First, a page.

CUNY’s Principles

It looks like the executive committee of the board of the City University of New York is going to convene on Monday to approve an honorary degree for the playwright Tony Kushner that the full board was not prepared to approve a week earlier. In announcing this dodge, CUNY’s chairman, Benno Schmidt, said it was necessary because the trustees had made an error of principle in declining to approve the degree for Mr. Kushner the first time around. But if principles are the issue here, what is the logic of the decision of a full board of trustees being overturned a few days later by a subset of the trustees?

So far it looks as if the only person who has acted on principle in the CUNY affair is Jeffrey Wiesenfeld, the trustee who first objected to the idea of giving an honorary degree to Mr. Kushner. He came to a meeting, and he stated his objection forthrightly. It had to do with Mr. Kushner’s views in respect of Israel. Mr. Kushner is entitled to his views and Mr. Wiesenfeld is entitled to dissent from a proposal to give him an honorary degree. The whole thing was filmed and is available at a CUNY Web site. Mr. Wiesenfeld comprehended he was making a dissident statement. Our guess is that he was as surprised as anyone when the trustees acted on his objection.

When the vote was called, Mr. Schmidt at first tried to suggest the full slate of honorary degrees had passed. No doubt he was merely confused. It was quickly explained to him that there was not a majority vote. So an amendment was put forth to table Mr. Kushner’s name and advance the rest of the degrees. Not a single director spoke up in favor of Mr. Kushner. After standing silent at the board meeting, Mr. Schmidt put out his statement announcing that the board had erred and calling a rump meeting of some of the trustees to overturn it. All it took was a whiff of grapeshot from the New York Times, which actually suggested the dissident Mr. Wiesenfeld be ousted from the board.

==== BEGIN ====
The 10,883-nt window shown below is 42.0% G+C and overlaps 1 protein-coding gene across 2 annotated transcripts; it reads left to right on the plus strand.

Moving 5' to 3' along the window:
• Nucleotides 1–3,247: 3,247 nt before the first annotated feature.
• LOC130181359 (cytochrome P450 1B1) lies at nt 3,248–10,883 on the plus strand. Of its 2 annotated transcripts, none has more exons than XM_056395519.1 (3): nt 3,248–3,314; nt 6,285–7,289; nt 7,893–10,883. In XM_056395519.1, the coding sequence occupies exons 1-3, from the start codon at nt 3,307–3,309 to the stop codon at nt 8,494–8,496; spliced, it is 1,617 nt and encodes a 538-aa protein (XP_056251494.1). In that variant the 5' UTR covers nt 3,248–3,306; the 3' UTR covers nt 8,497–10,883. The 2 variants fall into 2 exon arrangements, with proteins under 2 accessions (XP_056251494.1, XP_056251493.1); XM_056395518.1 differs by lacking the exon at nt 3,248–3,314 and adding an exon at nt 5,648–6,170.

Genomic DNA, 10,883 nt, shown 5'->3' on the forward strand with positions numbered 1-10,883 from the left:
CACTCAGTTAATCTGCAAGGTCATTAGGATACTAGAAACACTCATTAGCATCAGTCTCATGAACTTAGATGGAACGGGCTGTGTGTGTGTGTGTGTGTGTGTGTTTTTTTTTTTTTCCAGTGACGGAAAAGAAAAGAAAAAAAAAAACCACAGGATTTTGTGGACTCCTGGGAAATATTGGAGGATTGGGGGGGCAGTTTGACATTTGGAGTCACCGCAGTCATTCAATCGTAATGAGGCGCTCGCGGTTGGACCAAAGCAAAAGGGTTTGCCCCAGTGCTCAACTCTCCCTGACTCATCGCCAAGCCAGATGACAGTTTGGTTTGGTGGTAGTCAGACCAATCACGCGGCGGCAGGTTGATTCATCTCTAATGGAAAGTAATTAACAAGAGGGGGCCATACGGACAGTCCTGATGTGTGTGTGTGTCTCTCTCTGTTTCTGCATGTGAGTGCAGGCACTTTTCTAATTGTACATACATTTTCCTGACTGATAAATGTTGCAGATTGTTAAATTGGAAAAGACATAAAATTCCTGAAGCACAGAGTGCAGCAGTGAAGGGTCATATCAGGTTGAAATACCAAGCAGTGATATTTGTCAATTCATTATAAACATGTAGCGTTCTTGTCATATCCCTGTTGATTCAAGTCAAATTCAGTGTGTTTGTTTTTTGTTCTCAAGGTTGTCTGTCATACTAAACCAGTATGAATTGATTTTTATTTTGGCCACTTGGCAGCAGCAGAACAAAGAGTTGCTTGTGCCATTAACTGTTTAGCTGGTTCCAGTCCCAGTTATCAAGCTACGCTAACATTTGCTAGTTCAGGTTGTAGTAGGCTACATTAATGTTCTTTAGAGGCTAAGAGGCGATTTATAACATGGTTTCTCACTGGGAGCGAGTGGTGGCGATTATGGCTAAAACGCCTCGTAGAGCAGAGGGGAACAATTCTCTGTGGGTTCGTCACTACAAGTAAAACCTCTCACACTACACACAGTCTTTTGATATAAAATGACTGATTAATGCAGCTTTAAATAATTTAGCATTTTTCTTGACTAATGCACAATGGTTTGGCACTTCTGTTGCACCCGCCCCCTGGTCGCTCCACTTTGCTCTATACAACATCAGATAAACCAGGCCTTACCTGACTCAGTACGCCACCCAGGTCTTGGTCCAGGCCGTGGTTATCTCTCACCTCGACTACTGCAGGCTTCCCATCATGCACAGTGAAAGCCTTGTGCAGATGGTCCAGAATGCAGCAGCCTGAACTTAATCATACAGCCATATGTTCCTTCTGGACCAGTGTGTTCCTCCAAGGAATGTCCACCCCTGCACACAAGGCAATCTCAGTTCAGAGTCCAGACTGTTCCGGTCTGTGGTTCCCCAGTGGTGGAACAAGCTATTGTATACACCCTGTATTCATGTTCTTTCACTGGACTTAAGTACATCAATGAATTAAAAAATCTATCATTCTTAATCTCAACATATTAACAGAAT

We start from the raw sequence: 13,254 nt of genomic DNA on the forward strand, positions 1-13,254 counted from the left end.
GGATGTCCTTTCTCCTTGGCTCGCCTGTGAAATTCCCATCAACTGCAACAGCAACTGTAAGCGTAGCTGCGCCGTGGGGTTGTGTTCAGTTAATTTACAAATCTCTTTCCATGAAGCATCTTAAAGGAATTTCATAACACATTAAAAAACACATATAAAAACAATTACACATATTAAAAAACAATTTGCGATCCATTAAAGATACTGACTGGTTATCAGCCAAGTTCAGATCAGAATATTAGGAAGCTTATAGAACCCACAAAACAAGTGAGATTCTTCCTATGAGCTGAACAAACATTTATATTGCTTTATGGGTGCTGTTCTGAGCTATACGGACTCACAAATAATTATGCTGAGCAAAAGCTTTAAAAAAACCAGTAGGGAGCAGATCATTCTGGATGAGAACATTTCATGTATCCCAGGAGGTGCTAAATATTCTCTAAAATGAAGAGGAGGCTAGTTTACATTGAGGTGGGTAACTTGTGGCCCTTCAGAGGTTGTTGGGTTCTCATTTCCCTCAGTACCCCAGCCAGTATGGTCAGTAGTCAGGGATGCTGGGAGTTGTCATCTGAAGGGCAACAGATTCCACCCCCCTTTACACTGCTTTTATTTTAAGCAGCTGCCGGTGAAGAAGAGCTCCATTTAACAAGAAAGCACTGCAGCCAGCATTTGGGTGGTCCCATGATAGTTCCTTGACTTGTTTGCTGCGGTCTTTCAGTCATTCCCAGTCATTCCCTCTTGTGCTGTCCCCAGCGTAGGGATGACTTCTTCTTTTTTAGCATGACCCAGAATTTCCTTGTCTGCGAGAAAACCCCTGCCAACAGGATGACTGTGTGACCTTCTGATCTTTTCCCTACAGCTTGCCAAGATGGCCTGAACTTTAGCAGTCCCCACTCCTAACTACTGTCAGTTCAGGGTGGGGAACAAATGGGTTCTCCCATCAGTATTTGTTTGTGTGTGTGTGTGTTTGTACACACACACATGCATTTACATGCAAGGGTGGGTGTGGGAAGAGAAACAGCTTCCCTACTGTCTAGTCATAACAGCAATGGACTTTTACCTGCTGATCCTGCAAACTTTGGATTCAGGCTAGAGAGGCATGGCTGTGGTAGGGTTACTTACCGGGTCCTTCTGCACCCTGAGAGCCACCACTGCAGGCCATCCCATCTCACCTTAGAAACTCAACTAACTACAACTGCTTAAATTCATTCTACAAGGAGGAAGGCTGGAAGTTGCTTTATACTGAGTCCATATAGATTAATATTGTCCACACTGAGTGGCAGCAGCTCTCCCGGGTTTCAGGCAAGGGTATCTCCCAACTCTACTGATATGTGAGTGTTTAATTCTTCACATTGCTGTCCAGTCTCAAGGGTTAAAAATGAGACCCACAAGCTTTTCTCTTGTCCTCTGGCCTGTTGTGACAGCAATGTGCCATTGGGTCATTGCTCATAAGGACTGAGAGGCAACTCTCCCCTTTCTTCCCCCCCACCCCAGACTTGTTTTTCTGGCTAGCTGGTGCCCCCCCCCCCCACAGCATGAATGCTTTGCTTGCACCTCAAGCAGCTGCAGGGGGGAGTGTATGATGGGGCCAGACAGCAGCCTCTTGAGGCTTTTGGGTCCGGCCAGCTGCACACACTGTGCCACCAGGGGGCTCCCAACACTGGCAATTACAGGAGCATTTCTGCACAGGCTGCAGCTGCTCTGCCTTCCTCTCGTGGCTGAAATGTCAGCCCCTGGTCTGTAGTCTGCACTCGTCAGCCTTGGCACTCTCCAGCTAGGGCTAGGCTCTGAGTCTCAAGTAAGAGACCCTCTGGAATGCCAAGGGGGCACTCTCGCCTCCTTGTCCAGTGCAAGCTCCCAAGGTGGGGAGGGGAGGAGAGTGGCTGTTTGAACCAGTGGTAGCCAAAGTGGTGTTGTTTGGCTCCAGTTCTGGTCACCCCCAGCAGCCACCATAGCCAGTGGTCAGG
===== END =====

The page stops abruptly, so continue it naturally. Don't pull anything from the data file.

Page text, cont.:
What a lesson for the students of CUNY. Mr. Schmidt, in the statement issued Friday, said “it is not right for the Board to consider politics in connection with the award of honorary degrees except in extreme cases not presented by the facts here.” But that’s precisely the question. Clearly at least one of the trustees (and maybe more) feels that Mr. Kushner’s record presents precisely one of those extreme cases. Are the dissenting trustee or trustees going to be included in the executive committee meeting that Mr. Schmidt hopes will do on Monday what the full board of trustees was not prepared to do only a week before?

Now, whatever else Mr. Schmidt is, he’s not dumb. He has no doubt been on the phone rounding up support for the action he’s asking the committee take on Monday. By then Mr. Wiesenfeld may be alone in his dissent, in which case the more power to him. Mr. Schmidt’s maneuver will be dressed up with a lot of palaver about the First Amendment, though that storied article applies just as much to Mr. Wiesenfeld as it does to the celebrated playwright and, for that matter, to the CUNY board as an institution. Mr. Schmidt is claiming with a straight face that the board is going to give the honorary degree to Mr. Kushner for his art and not his politics. But you would need a late-model electron microscope spectrometer to separate Mr. Kushner’s politics from his art.

If there’s a silver lining in this scandal it lies in the possibility that out of it will come a reform of the process for handing out honorary degrees. What kind of process, if any, is there? What’s the logic of taking the trustees for granted on the substance of the work of those who are honored in their name? The fact is that New York is a big city, and some New Yorkers take a hard line in support of Israel. Under the current system, it’ll be a frosty Friday before one of them is handed an honorary degree by CUNY’s board. No doubt that’s a matter of principle, too.